Arsenal captain Laurent Koscielny's decision to boycott the club's pre-season tour over a contractual dispute is the latest blow in an unsettling summer for the Gunners.
Facing a third consecutive season outside the Champions League, Arsenal are attempting to play catch up with their rivals at the top end of the Premier League on a far more restricted transfer budget.
AFP Sports looks at the key troubles facing Unai Emery's men ahead of the new season.
Koscielny's standoff with the club reportedly comes after Arsenal rejected his request to have the final year of his contract terminated to secure a longer deal and a return to France.
However, even if the 33-year-old remains, Arsenal were already looking to strengthen a defence that conceded 51 goals in finishing fifth in the Premier League last season and four to Chelsea in a Europa League final loss that cost the Gunners a return to the Champions League.
A bid for Celtic left-back Kieran Tierney has been rebuffed with Arsenal reluctant to meet the Scottish champions Sh3.2 billion (£25 million) valuation.
A deal for highly rated St. Etienne centre-back William Saliba for Sh3.5 billion (£27 million) is reportedly near completion, but only on the agreement the 18-year-old returns to the Ligue 1 side on loan next season.
Rob Holding and Hector Bellerin will miss the start of the campaign as they work their way back to fitness following knee ligament injuries, while Shkodran Mustafi has been deemed surplus to requirements following his calamitous end to last season.
At the heart of Arsenal's struggles is the loss of Champions League revenue after 19 consecutive seasons in the competition between 1998/99 and 2016/17.
A booming wage bill due to the signings of Pierre-Emerick Aubameyang, Alexandre Lacazette and Henrikh Mkhitaryan, plus the bumper contract renewal for Mesut Ozil in January last year has also taken its toll.
That has left reportedly just Sh5.8 billion (£45 million) net spend available for transfers this summer and a Sh5.1 billion (£40 million) bid for Crystal Palace's Wilfried Zaha was laughed off by the Eagles, who want at least double that for the Ivorian.
Arsenal's budget could be supplemented by sales, but maximising value from departures is another area where they have fallen behind their top six competitors.
Aaron Ramsey was allowed to leave on a free transfer to join Juventus after running down his contract.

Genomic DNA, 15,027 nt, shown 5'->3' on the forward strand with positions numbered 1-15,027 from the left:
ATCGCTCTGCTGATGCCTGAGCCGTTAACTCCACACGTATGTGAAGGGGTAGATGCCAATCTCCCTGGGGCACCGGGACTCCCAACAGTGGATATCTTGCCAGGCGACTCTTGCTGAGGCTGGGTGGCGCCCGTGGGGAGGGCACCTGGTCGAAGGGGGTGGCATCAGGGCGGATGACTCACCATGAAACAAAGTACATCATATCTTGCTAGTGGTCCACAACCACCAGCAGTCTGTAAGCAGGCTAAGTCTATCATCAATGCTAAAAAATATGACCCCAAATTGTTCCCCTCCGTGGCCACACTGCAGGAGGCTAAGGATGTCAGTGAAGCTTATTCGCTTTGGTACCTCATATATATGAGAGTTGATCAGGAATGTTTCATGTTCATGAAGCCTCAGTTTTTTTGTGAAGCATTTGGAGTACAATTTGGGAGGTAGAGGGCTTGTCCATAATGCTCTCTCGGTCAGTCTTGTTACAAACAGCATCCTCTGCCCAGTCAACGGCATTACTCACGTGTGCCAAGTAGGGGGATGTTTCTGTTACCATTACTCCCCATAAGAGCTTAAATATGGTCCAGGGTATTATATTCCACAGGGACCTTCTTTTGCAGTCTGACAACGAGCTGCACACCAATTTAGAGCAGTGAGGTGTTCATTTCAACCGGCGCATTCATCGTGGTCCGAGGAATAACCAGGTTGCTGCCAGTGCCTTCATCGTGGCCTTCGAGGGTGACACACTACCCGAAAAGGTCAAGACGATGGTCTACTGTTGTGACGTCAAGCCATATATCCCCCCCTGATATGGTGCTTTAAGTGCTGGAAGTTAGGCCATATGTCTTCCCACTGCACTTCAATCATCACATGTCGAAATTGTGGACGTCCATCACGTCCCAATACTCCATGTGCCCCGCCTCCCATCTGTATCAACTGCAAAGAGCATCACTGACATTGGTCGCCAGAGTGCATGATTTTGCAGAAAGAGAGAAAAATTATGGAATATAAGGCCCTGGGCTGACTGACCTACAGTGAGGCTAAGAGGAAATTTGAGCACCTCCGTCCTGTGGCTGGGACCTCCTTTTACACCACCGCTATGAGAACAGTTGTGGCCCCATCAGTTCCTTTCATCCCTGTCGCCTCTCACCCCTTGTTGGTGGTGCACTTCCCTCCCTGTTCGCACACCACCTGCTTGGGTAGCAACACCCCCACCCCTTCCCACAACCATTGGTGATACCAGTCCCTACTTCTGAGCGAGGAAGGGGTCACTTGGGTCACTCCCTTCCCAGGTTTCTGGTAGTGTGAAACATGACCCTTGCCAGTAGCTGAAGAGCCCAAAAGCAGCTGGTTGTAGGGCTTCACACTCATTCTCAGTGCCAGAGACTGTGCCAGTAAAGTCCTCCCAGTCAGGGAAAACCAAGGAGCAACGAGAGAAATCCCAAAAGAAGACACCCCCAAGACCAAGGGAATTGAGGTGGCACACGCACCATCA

In amassing attack-minded talents in Aubameyang, Lacazette, Ozil and Mkhitaryan the Gunners are over-subscribed at the top end of the pitch and lack cover elsewhere.
Aubameyang and Lacazette have at least delivered on their club-record transfer fees with goals, but Emery's preference to play with just one striker has meant often one of the two has to start on the bench.
Ozil and Mkhitaryan have been peripheral figures at best under Emery, but are happy to sit on lucrative contracts that other clubs will not match.
Fenerbahce dismissed suggestions they could be a destination for Ozil this week saying "under the current economic conditions, such a step is not possible for both parties."
Most galling for many Arsenal fans is that their decline has coincided with Tottenham's rise to become the dominant force in north London.
Spurs reached the Champions League final for the first time last season, have moved into a new 62,000 capacity stadium and can look forward to Champions League football for the fourth consecutive season.
Moreover, Tottenham have closed the financial chasm that existed between the clubs. Just three years ago, Arsenal's revenue was Sh18 billion (£140 million) a season more than Spurs.
Based on the financial results for the 2017/18 season that advantage had been whittled down to Sh1.2 billion (£10 million) and Spurs' Champions League progress will likely see them pass Arsenal's revenue for the 2018/19 campaign.
That new-found financial muscle is beginning to be flexed by Tottenham as they smashed their club record transfer fee to buy Tanguy Ndombele from Lyon earlier this month.